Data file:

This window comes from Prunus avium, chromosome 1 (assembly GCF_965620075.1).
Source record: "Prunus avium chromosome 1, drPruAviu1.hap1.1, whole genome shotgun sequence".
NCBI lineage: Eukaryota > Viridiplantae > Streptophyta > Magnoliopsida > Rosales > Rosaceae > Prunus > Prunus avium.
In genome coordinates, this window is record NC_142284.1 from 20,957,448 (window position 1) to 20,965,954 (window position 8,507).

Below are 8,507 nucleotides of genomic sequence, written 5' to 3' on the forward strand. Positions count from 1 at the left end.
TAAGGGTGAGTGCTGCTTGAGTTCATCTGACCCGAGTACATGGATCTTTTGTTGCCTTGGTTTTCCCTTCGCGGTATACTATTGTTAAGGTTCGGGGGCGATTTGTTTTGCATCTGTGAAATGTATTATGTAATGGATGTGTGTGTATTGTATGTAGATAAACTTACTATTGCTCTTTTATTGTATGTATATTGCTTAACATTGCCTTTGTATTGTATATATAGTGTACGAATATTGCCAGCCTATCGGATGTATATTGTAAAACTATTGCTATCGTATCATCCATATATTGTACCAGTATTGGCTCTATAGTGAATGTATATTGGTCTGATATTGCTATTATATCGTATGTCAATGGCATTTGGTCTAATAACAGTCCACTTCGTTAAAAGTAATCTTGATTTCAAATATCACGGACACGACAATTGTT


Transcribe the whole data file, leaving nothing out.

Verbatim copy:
This window comes from Prunus avium, chromosome 1 (assembly GCF_965620075.1).
Source record: "Prunus avium chromosome 1, drPruAviu1.hap1.1, whole genome shotgun sequence".
NCBI lineage: Eukaryota > Viridiplantae > Streptophyta > Magnoliopsida > Rosales > Rosaceae > Prunus > Prunus avium.
In genome coordinates, this window is record NC_142284.1 from 20,957,448 (window position 1) to 20,965,954 (window position 8,507).

Below are 8,507 nucleotides of genomic sequence, written 5' to 3' on the forward strand. Positions count from 1 at the left end.
TAAGGGTGAGTGCTGCTTGAGTTCATCTGACCCGAGTACATGGATCTTTTGTTGCCTTGGTTTTCCCTTCGCGGTATACTATTGTTAAGGTTCGGGGGCGATTTGTTTTGCATCTGTGAAATGTATTATGTAATGGATGTGTGTGTATTGTATGTAGATAAACTTACTATTGCTCTTTTATTGTATGTATATTGCTTAACATTGCCTTTGTATTGTATATATAGTGTACGAATATTGCCAGCCTATCGGATGTATATTGTAAAACTATTGCTATCGTATCATCCATATATTGTACCAGTATTGGCTCTATAGTGAATGTATATTGGTCTGATATTGCTATTATATCGTATGTCAATGGCATTTGGTCTAATAACAGTCCACTTCGTTAAAAGTAATCTTGATTTCAAATATCACGGACACGACAATTGTT